I would like to know the name/type of this connector:

DC power plug

It provides 12 DC power to a hand drill, its diameter is about 2.5mm. I would like to buy an adapter for it that converts it to a 4mm banana plug (so I can use the drill from a laboratory power supply).

  • \$\begingroup\$ this totally look like a <insert correct number here>mm banana plug. \$\endgroup\$ Sep 13, 2014 at 9:57
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    \$\begingroup\$ Why not just cut the plugs off, strip the wire ends and fit 4mm bananas. Cheaper option. \$\endgroup\$ Sep 13, 2014 at 10:31
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    \$\begingroup\$ Banana plugs have springs that look vaguely like the skin of a banana. I think these are pin plugs, From memory some of my father's 1940's test equipment used them \$\endgroup\$
    – pault
    Sep 13, 2014 at 10:58

2 Answers 2


Even tough it may resemble one, this is NOT a banana plug:

  • It is a 2.5mm pin plug or 2.5mm male pin connector.
  • It is appropriate for low DC (<=60V) or AC (<=30Vrms) voltages and up to a relatively high amount of current, possibly up to 10-15A, depending on the mating subtype and quality of manufacturing.
  • It usually comes in two variants:
    • Those where the plug is solid, with no slots, designed to be mated to a pin socket or pin jack with an internal longitudinal spring. Note the spring in the socket is key to ensure the electrical connection.
    • Those where the plug is slotted (like the one in your photo). These are usually mated to a pin socket or pin jack with a precisely machined internal bore, requiring no internal spring in the socket. Here the electrical connection is helped by the two halves of the pin plug, pointing slightly outward, acting as an unreliable spring. If the connection fails, one would usually use a flat type screwdriver "separate" a little bit more the two halves of the pin.
  • Note that the two subtypes above are not usually interchangeable: i.e., you will not get a reliable connection between a solid pin plug and a pin socket with no internal spring.

This kind of connector was designed and common use 100+ years ago! It is nowadays a not very common type of connector. Not much cheaper than other similarly cheap connectors and, in fact, much less reliable than those other equally cheap connectors.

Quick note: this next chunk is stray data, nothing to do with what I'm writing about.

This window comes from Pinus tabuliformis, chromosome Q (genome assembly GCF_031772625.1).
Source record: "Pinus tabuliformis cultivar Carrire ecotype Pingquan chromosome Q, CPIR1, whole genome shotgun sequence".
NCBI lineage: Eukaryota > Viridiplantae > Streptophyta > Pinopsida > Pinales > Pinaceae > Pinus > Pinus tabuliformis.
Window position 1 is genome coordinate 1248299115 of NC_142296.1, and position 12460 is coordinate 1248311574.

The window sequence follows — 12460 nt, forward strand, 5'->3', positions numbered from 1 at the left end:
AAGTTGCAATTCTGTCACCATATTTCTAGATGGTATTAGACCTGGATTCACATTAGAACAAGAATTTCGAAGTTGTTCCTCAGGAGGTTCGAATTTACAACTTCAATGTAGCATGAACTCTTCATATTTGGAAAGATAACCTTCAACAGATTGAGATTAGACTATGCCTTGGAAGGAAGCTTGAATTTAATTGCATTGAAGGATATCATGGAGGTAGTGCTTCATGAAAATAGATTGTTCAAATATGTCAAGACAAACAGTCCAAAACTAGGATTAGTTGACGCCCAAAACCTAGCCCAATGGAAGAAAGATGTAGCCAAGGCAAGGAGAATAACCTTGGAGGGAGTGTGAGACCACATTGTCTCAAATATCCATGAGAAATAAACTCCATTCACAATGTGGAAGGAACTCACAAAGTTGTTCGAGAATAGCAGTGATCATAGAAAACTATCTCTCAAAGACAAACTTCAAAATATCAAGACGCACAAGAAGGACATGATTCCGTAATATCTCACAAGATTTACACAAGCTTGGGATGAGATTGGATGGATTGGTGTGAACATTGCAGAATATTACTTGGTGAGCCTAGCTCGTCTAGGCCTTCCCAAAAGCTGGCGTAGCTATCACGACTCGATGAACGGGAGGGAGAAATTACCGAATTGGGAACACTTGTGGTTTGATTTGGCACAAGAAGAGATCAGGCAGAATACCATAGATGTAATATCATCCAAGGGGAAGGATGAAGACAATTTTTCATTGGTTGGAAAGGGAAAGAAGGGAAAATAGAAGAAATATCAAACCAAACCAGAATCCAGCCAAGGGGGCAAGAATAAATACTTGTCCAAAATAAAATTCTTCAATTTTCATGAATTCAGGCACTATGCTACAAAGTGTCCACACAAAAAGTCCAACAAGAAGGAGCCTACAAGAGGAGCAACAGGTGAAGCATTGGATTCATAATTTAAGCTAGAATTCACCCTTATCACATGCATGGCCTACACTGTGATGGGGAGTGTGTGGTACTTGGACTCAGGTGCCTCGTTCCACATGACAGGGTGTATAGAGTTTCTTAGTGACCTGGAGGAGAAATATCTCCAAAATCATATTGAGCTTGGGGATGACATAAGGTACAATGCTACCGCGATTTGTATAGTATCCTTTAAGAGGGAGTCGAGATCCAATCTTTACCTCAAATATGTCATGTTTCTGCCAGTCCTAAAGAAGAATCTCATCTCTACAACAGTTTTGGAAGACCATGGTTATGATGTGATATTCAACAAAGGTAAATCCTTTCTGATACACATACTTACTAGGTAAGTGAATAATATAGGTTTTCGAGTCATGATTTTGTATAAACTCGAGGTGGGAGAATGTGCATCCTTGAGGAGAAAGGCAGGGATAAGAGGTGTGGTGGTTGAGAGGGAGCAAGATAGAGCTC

I suggest you don't invest too much time looking for a "pin socket to banana plug adapter".

You can easily replace your current pin plugs with a pair of solderable banana plugs. Check also that your laboratory PSU can deliver the amount of current required by the drill.

How to solder a banana plug: https://www.youtube.com/watch?v=Tc0qvbbLL5Q

P.S.: This kind of connectors were mostly employed along with control panels, wiring panels, "plug boards" or training kits, where one had/could manually "rewire, finish or complete the electrical circuit".

As an example, you can find below a "plug board" for an IBM 402 accounting machine.

"Plug board" of an IBM 402 accounting machine.

Photo taken by Chris Shrigley in May, 2003. Explicit permission granted to upload under Creative Commons licence by Attribution. agr 18:01, 19 January 2006 (UTC).


Google "Banana Plug Adapter" for zillions of hits like this one.

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    \$\begingroup\$ This is not a Banana Plug. It doesn't have a "spring mechanism in the plug". It also has not the right dimensions. \$\endgroup\$ Sep 13, 2014 at 13:28
  • \$\begingroup\$ You're wrong, it is a banana plug, and it has a leaf spring arrangement - which is the contact - on the plug end, and is designed to plug into a 4mm diameter hole in the jack. Its female end is designed to accept a smooth 0.080" diameter "pin plug", which your plug should have no trouble fitting into. \$\endgroup\$
    – EM Fields
    Sep 13, 2014 at 14:02
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    \$\begingroup\$ Banana plugs are 4mm, not 2.5mm. Banana plugs must have a longitudinal spring. In fact, banana plugs may be seen as an evolution and improvement over much older pin plugs. Banana plugs are not slotted... \$\endgroup\$ Sep 13, 2014 at 17:33
  • \$\begingroup\$ I googled around a bit more and I tend to agree with others here, that it's a pin plug. I found several 2mm (mini banana plug) to 4mm (normal banana plug) adapters, so 2mm seems to be some standard size for mini banana plugs, but couldn't find anything for 2.5mm. That said I also saw 4 leafed banana plugs like link, so mine could be a 2 leafed banana plug as @EMFields said. I decided to simply replace them with normal banana plugs as suggested. \$\endgroup\$
    – Imre Deák
    Sep 13, 2014 at 17:42

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